Mother-in-Law’s Founder Lauryn Chun Thinks of Kimchi as a Verb
Kimchi’s layered aroma first entered Lauryn Chun’s nostrils during her childhood in Korea, where her family regularly ate the traditional concoction of seasoned and fermented vegetables. After immigrating to the United States, they continued to enjoy the food—but, at least for Chun, with a more complicated awareness of it, as the spicy, smelly dish was poles apart from most American fare. Later, after a stint as a tastings editor at Wine & Spirits Magazine and immersing herself in European wines, Chun began to connect the complex scents of wine to those of kimchi, both a result of prolonged fermentation. Kimchi, she felt, deserved a place in the mainstream alongside other fermented foods, such as cheese and beer.
To champion the dish, she launched a line of handmade, small-batch kimchi called Mother-in-Law’s, in 2009. Its first offering, a fragrant Napa cabbage kimchi, was based on a recipe from her mother’s California restaurant, Jang Mo Jip (“Mother-In-Law’s House,” in Korean). “In Korean culture, when a woman marries into her husband’s family, she learns how to make all its good dishes—including kimchi, the most important dish to master—from her mother-in-law,” Chun says. “So Mother-in-Law’s is terminology for good food, good kimchi.”
Since then, Chun’s business has expanded to offer other flavors as well as a robust line of gochujang, а collection of red chili pastes and sauces like those found in a typical Korean pantry. But kimchi remains the core of the brand’s identity. We recently spoke with Chun about the food’s contentious odor, and how a person’s upbringing shapes their olfactory references.
How do you describe kimchi’s smell?
I’ve asked myself that question a lot. There are different scent stages of kimchi that develop as it’s made. The first step is combining garlic, ginger, other basic spices and seasonings. This has a bright, fragrant smell. Then you put in some fish sauce, which has salty notes and creates a potent visual pattern.
During the initial fermentation phase, the kimchi takes on a more vinegary smell, with more acidity, more tang. After a month, you start to smell a gaminess, like certain components of mushrooms and cheese, from the chili flakes. That’s the scent that then continues to develop and to change.
It seems like the food’s aroma and appeal stems less from the ingredients, and more from how time alters them.
Exactly. The kimchi-ing process is a verb: It’s lacto-fermentation, the oldest and most interesting way to preserve vegetables. And, unlike adding vinegar or a culture, kimchi is its own starter. When I first started selling kimchi, in mason jars, I didn’t understand how much action was going on. I’d take the jars to farmer’s markets, and the fermentation force was so strong, it would bend the metal lids!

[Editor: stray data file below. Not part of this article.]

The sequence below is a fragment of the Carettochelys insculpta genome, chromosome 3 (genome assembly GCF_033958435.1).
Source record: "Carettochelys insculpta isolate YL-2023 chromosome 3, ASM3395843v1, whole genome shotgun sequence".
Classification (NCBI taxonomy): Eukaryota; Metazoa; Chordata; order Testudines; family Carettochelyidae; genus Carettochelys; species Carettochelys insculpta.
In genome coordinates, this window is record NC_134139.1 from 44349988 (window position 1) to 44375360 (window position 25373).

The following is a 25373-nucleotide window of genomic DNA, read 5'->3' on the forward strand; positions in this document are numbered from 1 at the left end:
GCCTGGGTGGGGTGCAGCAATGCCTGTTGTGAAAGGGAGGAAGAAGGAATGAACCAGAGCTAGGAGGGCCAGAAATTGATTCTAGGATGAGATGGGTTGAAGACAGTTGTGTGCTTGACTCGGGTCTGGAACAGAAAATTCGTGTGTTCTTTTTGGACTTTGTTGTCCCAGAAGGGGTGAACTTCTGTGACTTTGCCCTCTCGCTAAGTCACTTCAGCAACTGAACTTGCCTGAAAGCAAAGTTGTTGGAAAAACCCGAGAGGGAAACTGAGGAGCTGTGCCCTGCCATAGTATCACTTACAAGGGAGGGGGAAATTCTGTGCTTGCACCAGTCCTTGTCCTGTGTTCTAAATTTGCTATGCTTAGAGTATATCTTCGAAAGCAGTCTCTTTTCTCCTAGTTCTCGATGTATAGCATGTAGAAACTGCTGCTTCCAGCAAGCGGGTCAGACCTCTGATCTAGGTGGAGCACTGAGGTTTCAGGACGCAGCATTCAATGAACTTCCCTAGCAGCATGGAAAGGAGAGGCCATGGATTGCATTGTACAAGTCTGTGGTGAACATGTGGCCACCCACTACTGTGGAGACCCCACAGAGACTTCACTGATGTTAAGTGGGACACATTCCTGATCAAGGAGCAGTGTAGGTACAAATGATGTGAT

In those early days, when I was making kimchi in a commercial kitchen, I could hear it. A normal household kimchi is one thing—you’re making a gallon or two at a time. But if you’re making hundreds of pounds of it, you can hear the bubbling, the sound of bacteria. It’s very poetic, how resilient the food is. It’s a life force in itself.
Mother-in-Law’s is one of the first artisanal kimchi brands to be sold on a national scale. How did people react to your product when you were building your business?
People would hang up on me when I called bigger factories to see if they’d be open to manufacturing kimchi for me. They’d say, “We're trying to get rid of bacteria, not introduce new ones.” Kimchi does not fit nicely into the food system as we know it. Other times, they’d have a reaction to its pungency: “I can’t do it.” But mostly, I remember people being open to trying something for the first time, especially little kids. It’s really enlightening to see a whole generation be open to different flavors and foods.
Do you think a person’s upbringing influences how they interpret smells?
I definitely think so. Growing up eating traditional Korean foods, kimchi was a staple that showed up in every meal from a very young age. I thought the pungency of it would ruin my palate for something like tasting a fine wine. While I was at the wine magazine, I remember feeling very insecure about my sense of smell, and of what I thought about when I smelled certain scents.
But that’s the interesting thing about smell—it’s all based on somebody’s cultural past, their reference points, and there’s no wrong way to do it. Once, I was at a wine tasting with some of the best sommeliers and noses from the fanciest restaurants in New York City, and we were blind-tasting first-growth Bordeaux. They said “currant,” “coffee,” and other typical words used to describe the scent of the wine. In my mind, it smelled like my grandmother's house, when she was roasting soybeans to make soy sauce. Both are true.